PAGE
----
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Myanmar mulls Rohingya return

Thein Sein agrees to pursue the idea of repatriation of ethnic refugee group

A Rohingya refugee boy carries firewood at a refugee camp (photo: Dr Habib Siddiqui) A Rohingya refugee boy carries firewood at a refugee camp (photo: Dr Habib Siddiqui)
  • ucanews.com Asia Desk, Bangkok
  • Bangladesh
  • December 7, 2011
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Myanmar President Thein Sein yesterday agreed to pursue the repatriation of ethnic Rohingya during bilateral talks with Bangladesh Prime Minister Sheikh Hasina, though questions remain about how any agreement would be carried out.

Hasina traveled to the administrative capital Naypyidaw for a three-day state visit that ended today, during which the regional neighbors also discussed closer cooperation on energy, trade and transportation, according to the Bangladesh national news agency.

“We would … take back all Rohingya refugees from Bangladesh after verifying them and as per the agreed criterion between the two countries,” Thein Sein was quoted as saying by the news agency.

Myanmar first expressed its willingness to consider repatriation when the state visit was announced in October, though few details have emerged about how the process would be carried out.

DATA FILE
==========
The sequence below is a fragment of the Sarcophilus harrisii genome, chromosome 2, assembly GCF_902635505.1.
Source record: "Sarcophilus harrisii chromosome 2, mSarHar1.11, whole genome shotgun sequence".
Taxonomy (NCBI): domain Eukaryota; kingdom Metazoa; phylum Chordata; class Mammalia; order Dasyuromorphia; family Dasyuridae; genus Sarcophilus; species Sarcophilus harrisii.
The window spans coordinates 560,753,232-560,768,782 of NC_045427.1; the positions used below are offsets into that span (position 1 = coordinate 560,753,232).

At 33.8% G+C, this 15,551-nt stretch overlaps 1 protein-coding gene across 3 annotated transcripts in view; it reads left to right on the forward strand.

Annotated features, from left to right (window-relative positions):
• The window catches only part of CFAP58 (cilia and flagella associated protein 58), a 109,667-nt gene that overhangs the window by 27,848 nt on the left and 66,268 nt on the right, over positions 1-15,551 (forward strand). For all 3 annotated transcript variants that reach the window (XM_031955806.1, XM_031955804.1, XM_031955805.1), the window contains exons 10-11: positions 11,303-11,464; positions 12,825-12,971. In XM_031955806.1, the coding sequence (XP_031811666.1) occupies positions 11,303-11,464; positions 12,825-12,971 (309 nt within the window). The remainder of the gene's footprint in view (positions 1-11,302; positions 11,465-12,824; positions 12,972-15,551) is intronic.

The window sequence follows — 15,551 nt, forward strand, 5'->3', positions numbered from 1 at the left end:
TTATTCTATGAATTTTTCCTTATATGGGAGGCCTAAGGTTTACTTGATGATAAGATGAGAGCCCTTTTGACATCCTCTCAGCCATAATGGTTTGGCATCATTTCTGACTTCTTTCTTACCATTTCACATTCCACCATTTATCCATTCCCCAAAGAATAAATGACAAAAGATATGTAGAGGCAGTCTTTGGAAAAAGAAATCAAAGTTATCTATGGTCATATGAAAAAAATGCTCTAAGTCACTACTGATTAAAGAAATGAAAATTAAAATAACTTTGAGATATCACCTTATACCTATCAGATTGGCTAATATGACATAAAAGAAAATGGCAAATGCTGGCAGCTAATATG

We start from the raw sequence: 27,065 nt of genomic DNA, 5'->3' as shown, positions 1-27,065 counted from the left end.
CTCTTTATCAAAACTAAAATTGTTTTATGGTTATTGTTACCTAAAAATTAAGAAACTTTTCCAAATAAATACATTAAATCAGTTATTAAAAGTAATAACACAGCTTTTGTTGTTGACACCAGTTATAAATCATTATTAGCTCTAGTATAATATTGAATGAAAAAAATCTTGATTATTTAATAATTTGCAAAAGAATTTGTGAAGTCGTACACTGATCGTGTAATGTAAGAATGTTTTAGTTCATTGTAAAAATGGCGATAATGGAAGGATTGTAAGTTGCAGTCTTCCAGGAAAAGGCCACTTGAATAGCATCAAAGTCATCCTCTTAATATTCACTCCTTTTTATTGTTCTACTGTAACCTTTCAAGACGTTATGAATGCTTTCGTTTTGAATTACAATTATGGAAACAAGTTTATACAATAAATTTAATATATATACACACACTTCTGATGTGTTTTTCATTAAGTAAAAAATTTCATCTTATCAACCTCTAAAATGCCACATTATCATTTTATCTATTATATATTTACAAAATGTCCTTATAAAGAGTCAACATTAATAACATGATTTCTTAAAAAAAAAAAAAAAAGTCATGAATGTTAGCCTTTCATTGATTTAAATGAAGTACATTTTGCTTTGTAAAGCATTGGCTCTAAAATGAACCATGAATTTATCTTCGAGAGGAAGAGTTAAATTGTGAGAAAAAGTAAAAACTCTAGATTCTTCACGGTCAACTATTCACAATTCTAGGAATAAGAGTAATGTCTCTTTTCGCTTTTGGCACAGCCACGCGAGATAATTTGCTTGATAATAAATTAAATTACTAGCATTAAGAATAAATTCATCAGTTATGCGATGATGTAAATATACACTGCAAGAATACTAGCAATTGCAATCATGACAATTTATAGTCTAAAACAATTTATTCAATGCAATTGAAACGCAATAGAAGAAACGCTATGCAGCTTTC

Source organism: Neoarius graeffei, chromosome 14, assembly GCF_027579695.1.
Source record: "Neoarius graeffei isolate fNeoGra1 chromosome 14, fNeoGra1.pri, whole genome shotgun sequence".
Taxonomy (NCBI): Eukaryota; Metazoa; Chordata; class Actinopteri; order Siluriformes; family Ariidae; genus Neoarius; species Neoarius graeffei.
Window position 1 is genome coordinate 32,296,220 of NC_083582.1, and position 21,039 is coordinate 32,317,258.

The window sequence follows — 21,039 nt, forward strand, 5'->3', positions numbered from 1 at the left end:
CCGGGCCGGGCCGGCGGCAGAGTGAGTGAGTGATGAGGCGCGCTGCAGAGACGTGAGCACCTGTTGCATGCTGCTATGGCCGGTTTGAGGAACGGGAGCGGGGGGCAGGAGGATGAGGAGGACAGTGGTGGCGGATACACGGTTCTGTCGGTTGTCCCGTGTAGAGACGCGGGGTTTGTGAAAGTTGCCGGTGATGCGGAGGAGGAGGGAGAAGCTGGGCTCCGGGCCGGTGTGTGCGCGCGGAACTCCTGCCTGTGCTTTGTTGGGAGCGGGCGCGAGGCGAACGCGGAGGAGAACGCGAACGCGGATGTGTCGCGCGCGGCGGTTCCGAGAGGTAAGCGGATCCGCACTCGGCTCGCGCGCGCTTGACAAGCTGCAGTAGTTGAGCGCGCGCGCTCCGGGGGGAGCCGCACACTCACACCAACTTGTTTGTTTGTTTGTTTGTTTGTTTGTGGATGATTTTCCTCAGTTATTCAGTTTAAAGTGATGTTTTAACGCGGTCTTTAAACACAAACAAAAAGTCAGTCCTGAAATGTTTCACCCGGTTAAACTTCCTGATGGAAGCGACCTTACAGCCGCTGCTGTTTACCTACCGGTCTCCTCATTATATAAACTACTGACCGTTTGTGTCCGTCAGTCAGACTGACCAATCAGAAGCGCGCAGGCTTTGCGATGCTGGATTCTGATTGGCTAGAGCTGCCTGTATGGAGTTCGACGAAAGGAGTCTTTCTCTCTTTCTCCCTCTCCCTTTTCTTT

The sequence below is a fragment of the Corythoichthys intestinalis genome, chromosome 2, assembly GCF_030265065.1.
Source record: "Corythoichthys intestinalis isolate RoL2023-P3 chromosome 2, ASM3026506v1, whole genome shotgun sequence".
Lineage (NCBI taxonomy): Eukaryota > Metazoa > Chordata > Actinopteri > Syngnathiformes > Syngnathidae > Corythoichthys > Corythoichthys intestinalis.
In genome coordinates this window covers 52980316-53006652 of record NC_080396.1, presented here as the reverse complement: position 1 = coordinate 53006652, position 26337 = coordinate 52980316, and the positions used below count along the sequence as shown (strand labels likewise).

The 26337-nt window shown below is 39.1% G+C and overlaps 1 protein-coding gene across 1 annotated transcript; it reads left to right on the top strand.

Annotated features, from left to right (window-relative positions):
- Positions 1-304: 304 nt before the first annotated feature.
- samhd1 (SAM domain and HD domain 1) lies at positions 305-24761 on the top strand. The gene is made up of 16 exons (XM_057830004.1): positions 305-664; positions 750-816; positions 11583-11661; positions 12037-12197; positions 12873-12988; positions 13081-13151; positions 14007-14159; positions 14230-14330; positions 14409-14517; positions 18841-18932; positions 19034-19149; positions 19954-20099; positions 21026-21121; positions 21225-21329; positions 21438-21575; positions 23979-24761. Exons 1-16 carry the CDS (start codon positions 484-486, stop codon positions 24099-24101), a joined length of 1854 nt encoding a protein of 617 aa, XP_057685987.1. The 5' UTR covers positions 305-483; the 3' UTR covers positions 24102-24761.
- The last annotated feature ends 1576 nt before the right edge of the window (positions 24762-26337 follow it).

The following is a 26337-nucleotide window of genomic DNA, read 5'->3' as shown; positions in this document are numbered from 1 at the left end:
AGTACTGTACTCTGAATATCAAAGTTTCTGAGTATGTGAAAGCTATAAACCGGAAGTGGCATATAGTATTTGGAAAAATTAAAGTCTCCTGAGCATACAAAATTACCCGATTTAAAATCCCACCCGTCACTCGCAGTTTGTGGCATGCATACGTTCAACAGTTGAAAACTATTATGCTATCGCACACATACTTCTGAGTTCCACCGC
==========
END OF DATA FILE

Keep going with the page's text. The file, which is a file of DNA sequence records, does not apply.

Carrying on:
The UN Office of the High Commissioner for Refugees has granted official refugee status to 28,000 Rohingya living in camps near the two countries’ border.

However, an estimated 200,000 unofficial refugees live in makeshift camps with no legal protections and little access to food and health care.

Grave human rights abuses have driven the largely Muslim Rohingya across the border to Bangladesh to escape forced labor, restrictions on movement and no acknowledgment of citizenship within Myanmar, among other abuses documented by human rights groups.

Phil Robertson, deputy director of the Asia division of Human Rights Watch, said the announcement raises serious questions in the international community about the legitimacy of the proposed repatriation.

“Bangladesh has been willfully failing in its obligations to receive refugees,” he said, adding that the root problem is “human rights abuses against the Rohingya in Burma, aided and abetted by the horrendous treatment they receive in Bangladesh.”

“Rather than working with the international community, these two governments have reached an in-the-dark agreement with no details and no recognition of human rights abuses.”

Nural Haq, 19, a Rohingya living in Cox’s Bazar, told ucanews.com that he would only return to Myanmar if the government guaranteed his safety.

“We will go back to our country if the government assures us that we can live there in peace. We must be provided with all basic human rights.”
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